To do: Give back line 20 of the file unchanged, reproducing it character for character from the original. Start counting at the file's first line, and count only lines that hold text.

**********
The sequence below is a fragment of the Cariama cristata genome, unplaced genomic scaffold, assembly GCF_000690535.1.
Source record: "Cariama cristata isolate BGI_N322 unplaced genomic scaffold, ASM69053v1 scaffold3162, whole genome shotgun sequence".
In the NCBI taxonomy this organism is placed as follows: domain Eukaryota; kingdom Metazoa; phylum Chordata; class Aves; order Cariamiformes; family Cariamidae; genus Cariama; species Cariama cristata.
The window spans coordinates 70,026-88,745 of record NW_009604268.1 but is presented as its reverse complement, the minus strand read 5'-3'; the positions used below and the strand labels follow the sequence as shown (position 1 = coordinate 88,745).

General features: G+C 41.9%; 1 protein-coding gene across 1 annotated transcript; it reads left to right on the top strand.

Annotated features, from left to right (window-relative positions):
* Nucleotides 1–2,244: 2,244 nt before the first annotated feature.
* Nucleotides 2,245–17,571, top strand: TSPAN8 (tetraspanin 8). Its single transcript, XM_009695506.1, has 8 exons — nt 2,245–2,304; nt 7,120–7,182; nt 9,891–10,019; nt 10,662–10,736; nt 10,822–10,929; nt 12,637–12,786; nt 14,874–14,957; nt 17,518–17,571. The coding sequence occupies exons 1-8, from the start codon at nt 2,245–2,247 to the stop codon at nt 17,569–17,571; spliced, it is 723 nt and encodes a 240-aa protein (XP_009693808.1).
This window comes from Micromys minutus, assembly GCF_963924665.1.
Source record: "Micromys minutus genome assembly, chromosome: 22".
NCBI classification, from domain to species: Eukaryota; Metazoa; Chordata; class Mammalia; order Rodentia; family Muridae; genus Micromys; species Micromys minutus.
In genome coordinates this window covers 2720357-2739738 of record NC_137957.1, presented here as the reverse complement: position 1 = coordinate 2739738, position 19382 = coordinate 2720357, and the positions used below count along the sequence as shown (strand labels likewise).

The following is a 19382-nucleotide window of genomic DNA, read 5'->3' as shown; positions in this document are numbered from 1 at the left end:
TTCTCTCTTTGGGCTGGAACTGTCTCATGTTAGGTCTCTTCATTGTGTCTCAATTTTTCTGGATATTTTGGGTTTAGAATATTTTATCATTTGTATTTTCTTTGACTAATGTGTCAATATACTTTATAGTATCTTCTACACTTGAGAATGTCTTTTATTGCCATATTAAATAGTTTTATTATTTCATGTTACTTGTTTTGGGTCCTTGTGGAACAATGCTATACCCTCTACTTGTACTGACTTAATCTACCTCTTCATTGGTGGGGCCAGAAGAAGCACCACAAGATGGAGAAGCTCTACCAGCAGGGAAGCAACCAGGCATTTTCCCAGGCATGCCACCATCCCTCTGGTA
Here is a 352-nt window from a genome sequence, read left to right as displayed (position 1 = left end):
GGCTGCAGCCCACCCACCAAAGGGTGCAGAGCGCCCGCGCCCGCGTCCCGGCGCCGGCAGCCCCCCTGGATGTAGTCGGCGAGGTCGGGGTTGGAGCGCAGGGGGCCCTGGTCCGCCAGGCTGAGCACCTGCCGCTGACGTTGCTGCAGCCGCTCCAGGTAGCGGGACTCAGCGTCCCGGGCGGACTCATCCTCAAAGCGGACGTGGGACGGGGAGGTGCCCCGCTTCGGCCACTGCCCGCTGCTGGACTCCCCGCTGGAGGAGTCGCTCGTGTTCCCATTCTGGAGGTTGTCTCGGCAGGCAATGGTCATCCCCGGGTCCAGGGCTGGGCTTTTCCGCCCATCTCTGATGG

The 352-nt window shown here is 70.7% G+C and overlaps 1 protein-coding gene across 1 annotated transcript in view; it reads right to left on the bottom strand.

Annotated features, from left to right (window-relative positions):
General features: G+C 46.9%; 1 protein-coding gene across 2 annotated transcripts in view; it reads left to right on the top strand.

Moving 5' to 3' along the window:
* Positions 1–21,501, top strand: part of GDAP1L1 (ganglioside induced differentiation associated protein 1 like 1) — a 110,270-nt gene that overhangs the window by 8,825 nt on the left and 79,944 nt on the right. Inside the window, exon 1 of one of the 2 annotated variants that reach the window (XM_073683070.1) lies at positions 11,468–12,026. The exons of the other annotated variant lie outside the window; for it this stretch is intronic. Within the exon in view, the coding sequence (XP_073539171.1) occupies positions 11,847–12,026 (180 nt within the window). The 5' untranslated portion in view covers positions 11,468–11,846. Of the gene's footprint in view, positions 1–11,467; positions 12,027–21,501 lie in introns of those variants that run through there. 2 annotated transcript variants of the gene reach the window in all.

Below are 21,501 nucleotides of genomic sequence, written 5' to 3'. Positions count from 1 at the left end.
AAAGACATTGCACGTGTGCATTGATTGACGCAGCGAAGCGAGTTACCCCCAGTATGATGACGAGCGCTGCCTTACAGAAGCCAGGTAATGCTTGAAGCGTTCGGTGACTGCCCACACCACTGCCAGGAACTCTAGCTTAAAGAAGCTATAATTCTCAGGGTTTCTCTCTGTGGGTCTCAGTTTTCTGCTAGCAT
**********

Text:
Moving 5' to 3' along the window: